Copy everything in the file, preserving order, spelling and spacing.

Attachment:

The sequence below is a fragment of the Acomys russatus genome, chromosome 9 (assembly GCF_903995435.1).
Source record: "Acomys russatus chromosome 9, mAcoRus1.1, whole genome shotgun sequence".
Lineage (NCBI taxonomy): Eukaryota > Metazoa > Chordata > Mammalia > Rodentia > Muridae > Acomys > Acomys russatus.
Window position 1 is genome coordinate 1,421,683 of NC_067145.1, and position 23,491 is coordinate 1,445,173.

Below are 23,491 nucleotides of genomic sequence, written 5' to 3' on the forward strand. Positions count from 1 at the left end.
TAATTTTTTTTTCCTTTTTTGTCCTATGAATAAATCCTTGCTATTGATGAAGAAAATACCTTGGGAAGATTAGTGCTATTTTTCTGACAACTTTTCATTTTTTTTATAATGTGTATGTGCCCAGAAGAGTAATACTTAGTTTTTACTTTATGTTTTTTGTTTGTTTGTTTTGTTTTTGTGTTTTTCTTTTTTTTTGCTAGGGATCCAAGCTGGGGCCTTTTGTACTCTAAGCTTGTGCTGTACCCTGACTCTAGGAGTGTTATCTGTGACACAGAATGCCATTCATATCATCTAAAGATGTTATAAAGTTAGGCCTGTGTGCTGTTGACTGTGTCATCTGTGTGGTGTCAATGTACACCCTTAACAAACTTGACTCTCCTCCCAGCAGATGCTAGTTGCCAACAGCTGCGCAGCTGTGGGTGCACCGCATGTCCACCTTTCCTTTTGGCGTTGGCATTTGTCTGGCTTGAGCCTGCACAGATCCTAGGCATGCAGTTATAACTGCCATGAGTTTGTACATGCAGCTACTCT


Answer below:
The sequence below is a fragment of the Acomys russatus genome, chromosome 9 (assembly GCF_903995435.1).
Source record: "Acomys russatus chromosome 9, mAcoRus1.1, whole genome shotgun sequence".
Lineage (NCBI taxonomy): Eukaryota > Metazoa > Chordata > Mammalia > Rodentia > Muridae > Acomys > Acomys russatus.
Window position 1 is genome coordinate 1,421,683 of NC_067145.1, and position 23,491 is coordinate 1,445,173.

Below are 23,491 nucleotides of genomic sequence, written 5' to 3' on the forward strand. Positions count from 1 at the left end.
TAATTTTTTTTTCCTTTTTTGTCCTATGAATAAATCCTTGCTATTGATGAAGAAAATACCTTGGGAAGATTAGTGCTATTTTTCTGACAACTTTTCATTTTTTTTATAATGTGTATGTGCCCAGAAGAGTAATACTTAGTTTTTACTTTATGTTTTTTGTTTGTTTGTTTTGTTTTTGTGTTTTTCTTTTTTTTTGCTAGGGATCCAAGCTGGGGCCTTTTGTACTCTAAGCTTGTGCTGTACCCTGACTCTAGGAGTGTTATCTGTGACACAGAATGCCATTCATATCATCTAAAGATGTTATAAAGTTAGGCCTGTGTGCTGTTGACTGTGTCATCTGTGTGGTGTCAATGTACACCCTTAACAAACTTGACTCTCCTCCCAGCAGATGCTAGTTGCCAACAGCTGCGCAGCTGTGGGTGCACCGCATGTCCACCTTTCCTTTTGGCGTTGGCATTTGTCTGGCTTGAGCCTGCACAGATCCTAGGCATGCAGTTATAACTGCCATGAGTTTGTACATGCAGCTACTCT